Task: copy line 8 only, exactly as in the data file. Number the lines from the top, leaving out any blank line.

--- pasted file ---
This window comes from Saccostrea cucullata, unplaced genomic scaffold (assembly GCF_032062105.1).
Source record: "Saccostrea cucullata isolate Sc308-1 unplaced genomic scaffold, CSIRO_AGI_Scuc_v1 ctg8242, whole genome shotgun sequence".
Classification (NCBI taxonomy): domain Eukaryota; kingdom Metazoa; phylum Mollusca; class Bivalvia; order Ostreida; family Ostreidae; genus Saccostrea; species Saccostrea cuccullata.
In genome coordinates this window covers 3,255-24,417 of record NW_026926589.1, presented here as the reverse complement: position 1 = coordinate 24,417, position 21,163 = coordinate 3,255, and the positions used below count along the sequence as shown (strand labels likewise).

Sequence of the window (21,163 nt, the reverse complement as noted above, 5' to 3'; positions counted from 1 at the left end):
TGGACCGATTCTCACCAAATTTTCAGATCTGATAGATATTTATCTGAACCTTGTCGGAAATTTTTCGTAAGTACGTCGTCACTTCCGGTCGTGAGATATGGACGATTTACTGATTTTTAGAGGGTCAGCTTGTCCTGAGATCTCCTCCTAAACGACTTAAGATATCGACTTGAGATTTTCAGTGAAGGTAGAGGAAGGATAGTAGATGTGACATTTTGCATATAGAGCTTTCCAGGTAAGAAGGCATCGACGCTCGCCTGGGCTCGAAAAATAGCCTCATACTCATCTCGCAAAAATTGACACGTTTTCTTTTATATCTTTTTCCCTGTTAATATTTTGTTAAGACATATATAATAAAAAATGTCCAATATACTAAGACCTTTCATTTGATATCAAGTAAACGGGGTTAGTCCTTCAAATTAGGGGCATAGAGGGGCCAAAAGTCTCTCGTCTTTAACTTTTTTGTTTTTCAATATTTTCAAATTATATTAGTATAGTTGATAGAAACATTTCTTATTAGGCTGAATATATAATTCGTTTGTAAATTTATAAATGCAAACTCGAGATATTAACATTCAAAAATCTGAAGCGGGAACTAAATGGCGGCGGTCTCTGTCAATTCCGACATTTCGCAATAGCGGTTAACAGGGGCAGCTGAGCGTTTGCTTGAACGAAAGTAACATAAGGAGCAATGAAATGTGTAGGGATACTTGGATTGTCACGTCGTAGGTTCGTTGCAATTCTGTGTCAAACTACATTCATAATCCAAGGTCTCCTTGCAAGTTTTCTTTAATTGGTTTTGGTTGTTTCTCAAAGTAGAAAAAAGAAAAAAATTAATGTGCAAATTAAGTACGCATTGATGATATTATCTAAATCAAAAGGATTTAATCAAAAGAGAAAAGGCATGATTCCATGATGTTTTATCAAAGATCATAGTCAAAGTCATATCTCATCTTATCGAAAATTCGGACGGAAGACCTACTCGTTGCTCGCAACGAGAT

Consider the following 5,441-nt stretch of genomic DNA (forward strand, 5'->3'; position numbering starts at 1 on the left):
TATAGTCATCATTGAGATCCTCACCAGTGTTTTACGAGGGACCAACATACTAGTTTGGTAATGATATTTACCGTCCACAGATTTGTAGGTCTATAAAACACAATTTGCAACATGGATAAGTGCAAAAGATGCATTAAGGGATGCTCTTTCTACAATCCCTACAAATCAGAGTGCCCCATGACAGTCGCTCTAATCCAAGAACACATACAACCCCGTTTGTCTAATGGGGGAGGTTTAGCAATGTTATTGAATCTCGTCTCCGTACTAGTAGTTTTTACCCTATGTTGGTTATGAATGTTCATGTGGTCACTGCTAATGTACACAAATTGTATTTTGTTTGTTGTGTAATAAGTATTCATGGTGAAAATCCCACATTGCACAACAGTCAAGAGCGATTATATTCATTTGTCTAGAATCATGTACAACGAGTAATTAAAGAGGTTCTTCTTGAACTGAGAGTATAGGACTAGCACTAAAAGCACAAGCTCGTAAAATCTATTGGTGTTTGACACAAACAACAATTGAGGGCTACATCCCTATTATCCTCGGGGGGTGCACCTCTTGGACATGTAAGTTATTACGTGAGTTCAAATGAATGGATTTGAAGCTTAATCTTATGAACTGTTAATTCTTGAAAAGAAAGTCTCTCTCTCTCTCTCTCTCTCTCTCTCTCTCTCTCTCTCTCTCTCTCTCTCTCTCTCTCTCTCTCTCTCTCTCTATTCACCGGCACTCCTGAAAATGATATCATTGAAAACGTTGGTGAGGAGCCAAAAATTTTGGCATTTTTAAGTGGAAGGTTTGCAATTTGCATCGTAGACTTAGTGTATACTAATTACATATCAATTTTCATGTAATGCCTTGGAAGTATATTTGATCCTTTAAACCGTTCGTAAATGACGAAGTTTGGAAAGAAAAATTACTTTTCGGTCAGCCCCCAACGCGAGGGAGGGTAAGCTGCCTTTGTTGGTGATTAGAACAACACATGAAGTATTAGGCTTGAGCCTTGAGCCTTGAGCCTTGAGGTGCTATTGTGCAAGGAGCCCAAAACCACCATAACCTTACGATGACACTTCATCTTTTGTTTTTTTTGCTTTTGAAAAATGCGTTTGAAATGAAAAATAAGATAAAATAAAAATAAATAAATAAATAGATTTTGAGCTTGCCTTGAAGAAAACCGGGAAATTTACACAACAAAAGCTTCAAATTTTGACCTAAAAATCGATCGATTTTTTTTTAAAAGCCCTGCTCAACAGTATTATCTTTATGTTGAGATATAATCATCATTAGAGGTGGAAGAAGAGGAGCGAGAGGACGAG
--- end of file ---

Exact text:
TATAGTCATCATTGAGATCCTCACCAGTGTTTTACGAGGGACCAACATACTAGTTTGGTAATGATATTTACCGTCCACAGATTTGTAGGTCTATAAAACACAATTTGCAACATGGATAAGTGCAAAAGATGCATTAAGGGATGCTCTTTCTACAATCCCTACAAATCAGAGTGCCCCATGACAGTCGCTCTAATCCAAGAACACATACAACCCCGTTTGTCTAATGGGGGAGGTTTAGCAATGTTATTGAATCTCGTCTCCGTACTAGTAGTTTTTACCCTATGTTGGTTATGAATGTTCATGTGGTCACTGCTAATGTACACAAATTGTATTTTGTTTGTTGTGTAATAAGTATTCATGGTGAAAATCCCACATTGCACAACAGTCAAGAGCGATTATATTCATTTGTCTAGAATCATGTACAACGAGTAATTAAAGAGGTTCTTCTTGAACTGAGAGTATAGGACTAGCACTAAAAGCACAAGCTCGTAAAATCTATTGGTGTTTGACACAAACAACAATTGAGGGCTACATCCCTATTATCCTCGGGGGGTGCACCTCTTGGACATGTAAGTTATTACGTGAGTTCAAATGAATGGATTTGAAGCTTAATCTTATGAACTGTTAATTCTTGAAAAGAAAGTCTCTCTCTCTCTCTCTCTCTCTCTCTCTCTCTCTCTCTCTCTCTCTCTCTCTCTCTCTCTCTCTCTCTCTCTCTATTCACCGGCACTCCTGAAAATGATATCATTGAAAACGTTGGTGAGGAGCCAAAAATTTTGGCATTTTTAAGTGGAAGGTTTGCAATTTGCATCGTAGACTTAGTGTATACTAATTACATATCAATTTTCATGTAATGCCTTGGAAGTATATTTGATCCTTTAAACCGTTCGTAAATGACGAAGTTTGGAAAGAAAAATTACTTTTCGGTCAGCCCCCAACGCGAGGGAGGGTAAGCTGCCTTTGTTGGTGATTAGAACAACACATGAAGTATTAGGCTTGAGCCTTGAGCCTTGAGCCTTGAGGTGCTATTGTGCAAGGAGCCCAAAACCACCATAACCTTACGATGACACTTCATCTTTTGTTTTTTTTGCTTTTGAAAAATGCGTTTGAAATGAAAAATAAGATAAAATAAAAATAAATAAATAAATAGATTTTGAGCTTGCCTTGAAGAAAACCGGGAAATTTACACAACAAAAGCTTCAAATTTTGACCTAAAAATCGATCGATTTTTTTTTAAAAGCCCTGCTCAACAGTATTATCTTTATGTTGAGATATAATCATCATTAGAGGTGGAAGAAGAGGAGCGAGAGGACGAG